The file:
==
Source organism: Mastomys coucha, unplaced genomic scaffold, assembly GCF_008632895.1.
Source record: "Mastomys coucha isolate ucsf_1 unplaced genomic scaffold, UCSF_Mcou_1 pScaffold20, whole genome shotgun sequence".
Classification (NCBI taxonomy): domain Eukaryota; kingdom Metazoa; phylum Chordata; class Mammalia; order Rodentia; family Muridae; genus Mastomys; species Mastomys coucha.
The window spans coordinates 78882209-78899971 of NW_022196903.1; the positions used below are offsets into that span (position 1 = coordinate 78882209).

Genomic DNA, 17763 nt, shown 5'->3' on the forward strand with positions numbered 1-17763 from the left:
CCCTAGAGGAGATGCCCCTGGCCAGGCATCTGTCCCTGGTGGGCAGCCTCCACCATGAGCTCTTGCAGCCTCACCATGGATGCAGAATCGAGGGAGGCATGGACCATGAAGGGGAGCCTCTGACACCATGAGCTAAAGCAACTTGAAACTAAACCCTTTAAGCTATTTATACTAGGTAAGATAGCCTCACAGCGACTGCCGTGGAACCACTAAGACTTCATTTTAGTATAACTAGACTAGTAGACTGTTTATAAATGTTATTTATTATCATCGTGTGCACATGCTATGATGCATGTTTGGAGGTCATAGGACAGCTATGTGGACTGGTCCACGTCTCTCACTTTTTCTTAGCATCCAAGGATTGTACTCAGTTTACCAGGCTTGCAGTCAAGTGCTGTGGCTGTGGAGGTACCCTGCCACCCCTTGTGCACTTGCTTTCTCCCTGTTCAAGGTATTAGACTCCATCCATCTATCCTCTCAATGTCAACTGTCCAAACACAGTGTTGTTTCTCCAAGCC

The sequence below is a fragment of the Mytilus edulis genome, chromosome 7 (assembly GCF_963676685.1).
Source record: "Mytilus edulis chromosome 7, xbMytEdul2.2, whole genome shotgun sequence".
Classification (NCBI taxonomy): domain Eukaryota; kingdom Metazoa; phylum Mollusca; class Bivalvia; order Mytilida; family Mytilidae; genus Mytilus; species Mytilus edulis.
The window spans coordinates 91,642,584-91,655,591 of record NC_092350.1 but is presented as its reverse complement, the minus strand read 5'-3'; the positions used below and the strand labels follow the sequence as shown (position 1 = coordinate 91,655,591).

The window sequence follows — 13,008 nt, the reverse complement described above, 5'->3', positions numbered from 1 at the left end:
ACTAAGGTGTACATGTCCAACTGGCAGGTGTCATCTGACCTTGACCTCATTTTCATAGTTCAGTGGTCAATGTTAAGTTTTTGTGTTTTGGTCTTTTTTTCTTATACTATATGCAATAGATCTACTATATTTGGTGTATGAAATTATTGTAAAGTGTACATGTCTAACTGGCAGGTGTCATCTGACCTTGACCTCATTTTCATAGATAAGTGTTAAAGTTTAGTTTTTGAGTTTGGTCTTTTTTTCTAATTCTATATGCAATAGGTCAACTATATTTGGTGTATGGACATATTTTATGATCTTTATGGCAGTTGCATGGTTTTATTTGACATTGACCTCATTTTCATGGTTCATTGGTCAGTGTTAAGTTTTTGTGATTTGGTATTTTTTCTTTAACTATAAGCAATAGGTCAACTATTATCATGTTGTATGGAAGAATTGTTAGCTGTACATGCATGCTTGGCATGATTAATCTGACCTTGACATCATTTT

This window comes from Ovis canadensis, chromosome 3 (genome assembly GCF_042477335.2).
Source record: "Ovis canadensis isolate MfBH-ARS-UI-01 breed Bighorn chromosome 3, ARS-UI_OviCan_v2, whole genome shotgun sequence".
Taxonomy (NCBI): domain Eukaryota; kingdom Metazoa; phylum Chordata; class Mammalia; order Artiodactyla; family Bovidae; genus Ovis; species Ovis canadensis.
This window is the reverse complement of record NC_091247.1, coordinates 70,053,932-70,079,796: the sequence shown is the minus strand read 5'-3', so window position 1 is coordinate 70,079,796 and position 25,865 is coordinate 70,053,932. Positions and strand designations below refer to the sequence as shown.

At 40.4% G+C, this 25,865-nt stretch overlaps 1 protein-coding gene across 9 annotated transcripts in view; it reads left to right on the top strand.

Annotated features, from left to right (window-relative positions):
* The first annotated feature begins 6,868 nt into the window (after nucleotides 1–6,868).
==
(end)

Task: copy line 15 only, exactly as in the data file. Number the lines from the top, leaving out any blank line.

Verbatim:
Taxonomy (NCBI): domain Eukaryota; kingdom Metazoa; phylum Chordata; class Mammalia; order Artiodactyla; family Bovidae; genus Ovis; species Ovis canadensis.